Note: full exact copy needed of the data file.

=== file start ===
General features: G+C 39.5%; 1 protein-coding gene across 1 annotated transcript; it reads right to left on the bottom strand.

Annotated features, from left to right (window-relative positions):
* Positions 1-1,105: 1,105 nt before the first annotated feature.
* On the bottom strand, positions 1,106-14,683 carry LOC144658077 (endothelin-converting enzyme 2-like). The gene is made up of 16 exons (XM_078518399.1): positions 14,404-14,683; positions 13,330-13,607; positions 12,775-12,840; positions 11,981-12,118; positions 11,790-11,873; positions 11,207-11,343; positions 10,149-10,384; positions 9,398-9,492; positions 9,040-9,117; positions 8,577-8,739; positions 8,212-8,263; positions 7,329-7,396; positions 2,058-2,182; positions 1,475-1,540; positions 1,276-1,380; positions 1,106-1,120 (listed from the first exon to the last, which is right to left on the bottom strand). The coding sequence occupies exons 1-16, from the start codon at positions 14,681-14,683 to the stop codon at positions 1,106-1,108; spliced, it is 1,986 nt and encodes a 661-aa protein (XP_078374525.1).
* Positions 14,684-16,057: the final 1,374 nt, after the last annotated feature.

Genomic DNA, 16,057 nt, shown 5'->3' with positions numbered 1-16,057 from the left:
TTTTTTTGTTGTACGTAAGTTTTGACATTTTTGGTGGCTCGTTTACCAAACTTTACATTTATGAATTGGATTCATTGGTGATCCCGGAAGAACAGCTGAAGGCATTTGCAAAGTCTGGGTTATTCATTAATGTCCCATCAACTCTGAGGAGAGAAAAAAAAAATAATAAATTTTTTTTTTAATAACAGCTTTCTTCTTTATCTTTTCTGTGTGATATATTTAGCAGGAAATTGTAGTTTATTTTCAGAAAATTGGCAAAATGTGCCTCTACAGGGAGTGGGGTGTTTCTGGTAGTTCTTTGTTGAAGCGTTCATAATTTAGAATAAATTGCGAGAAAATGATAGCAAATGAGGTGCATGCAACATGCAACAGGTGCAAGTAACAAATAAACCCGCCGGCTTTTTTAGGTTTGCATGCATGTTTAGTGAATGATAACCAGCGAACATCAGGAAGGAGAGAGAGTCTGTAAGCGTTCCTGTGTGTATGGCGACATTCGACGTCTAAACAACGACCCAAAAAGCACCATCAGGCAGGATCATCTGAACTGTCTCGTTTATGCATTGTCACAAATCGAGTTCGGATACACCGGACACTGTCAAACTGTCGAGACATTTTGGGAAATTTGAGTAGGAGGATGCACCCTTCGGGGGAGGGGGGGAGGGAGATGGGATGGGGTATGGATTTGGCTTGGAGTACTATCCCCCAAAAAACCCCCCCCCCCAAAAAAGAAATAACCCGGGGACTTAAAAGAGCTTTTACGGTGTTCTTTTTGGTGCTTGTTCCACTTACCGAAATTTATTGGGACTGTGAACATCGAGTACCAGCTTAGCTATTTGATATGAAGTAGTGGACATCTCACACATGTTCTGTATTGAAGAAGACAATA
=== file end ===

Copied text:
General features: G+C 39.5%; 1 protein-coding gene across 1 annotated transcript; it reads right to left on the bottom strand.

Annotated features, from left to right (window-relative positions):
* Positions 1-1,105: 1,105 nt before the first annotated feature.
* On the bottom strand, positions 1,106-14,683 carry LOC144658077 (endothelin-converting enzyme 2-like). The gene is made up of 16 exons (XM_078518399.1): positions 14,404-14,683; positions 13,330-13,607; positions 12,775-12,840; positions 11,981-12,118; positions 11,790-11,873; positions 11,207-11,343; positions 10,149-10,384; positions 9,398-9,492; positions 9,040-9,117; positions 8,577-8,739; positions 8,212-8,263; positions 7,329-7,396; positions 2,058-2,182; positions 1,475-1,540; positions 1,276-1,380; positions 1,106-1,120 (listed from the first exon to the last, which is right to left on the bottom strand). The coding sequence occupies exons 1-16, from the start codon at positions 14,681-14,683 to the stop codon at positions 1,106-1,108; spliced, it is 1,986 nt and encodes a 661-aa protein (XP_078374525.1).
* Positions 14,684-16,057: the final 1,374 nt, after the last annotated feature.

Genomic DNA, 16,057 nt, shown 5'->3' with positions numbered 1-16,057 from the left:
TTTTTTTGTTGTACGTAAGTTTTGACATTTTTGGTGGCTCGTTTACCAAACTTTACATTTATGAATTGGATTCATTGGTGATCCCGGAAGAACAGCTGAAGGCATTTGCAAAGTCTGGGTTATTCATTAATGTCCCATCAACTCTGAGGAGAGAAAAAAAAAATAATAAATTTTTTTTTTAATAACAGCTTTCTTCTTTATCTTTTCTGTGTGATATATTTAGCAGGAAATTGTAGTTTATTTTCAGAAAATTGGCAAAATGTGCCTCTACAGGGAGTGGGGTGTTTCTGGTAGTTCTTTGTTGAAGCGTTCATAATTTAGAATAAATTGCGAGAAAATGATAGCAAATGAGGTGCATGCAACATGCAACAGGTGCAAGTAACAAATAAACCCGCCGGCTTTTTTAGGTTTGCATGCATGTTTAGTGAATGATAACCAGCGAACATCAGGAAGGAGAGAGAGTCTGTAAGCGTTCCTGTGTGTATGGCGACATTCGACGTCTAAACAACGACCCAAAAAGCACCATCAGGCAGGATCATCTGAACTGTCTCGTTTATGCATTGTCACAAATCGAGTTCGGATACACCGGACACTGTCAAACTGTCGAGACATTTTGGGAAATTTGAGTAGGAGGATGCACCCTTCGGGGGAGGGGGGGAGGGAGATGGGATGGGGTATGGATTTGGCTTGGAGTACTATCCCCCAAAAAACCCCCCCCCCCAAAAAAGAAATAACCCGGGGACTTAAAAGAGCTTTTACGGTGTTCTTTTTGGTGCTTGTTCCACTTACCGAAATTTATTGGGACTGTGAACATCGAGTACCAGCTTAGCTATTTGATATGAAGTAGTGGACATCTCACACATGTTCTGTATTGAAGAAGACAATA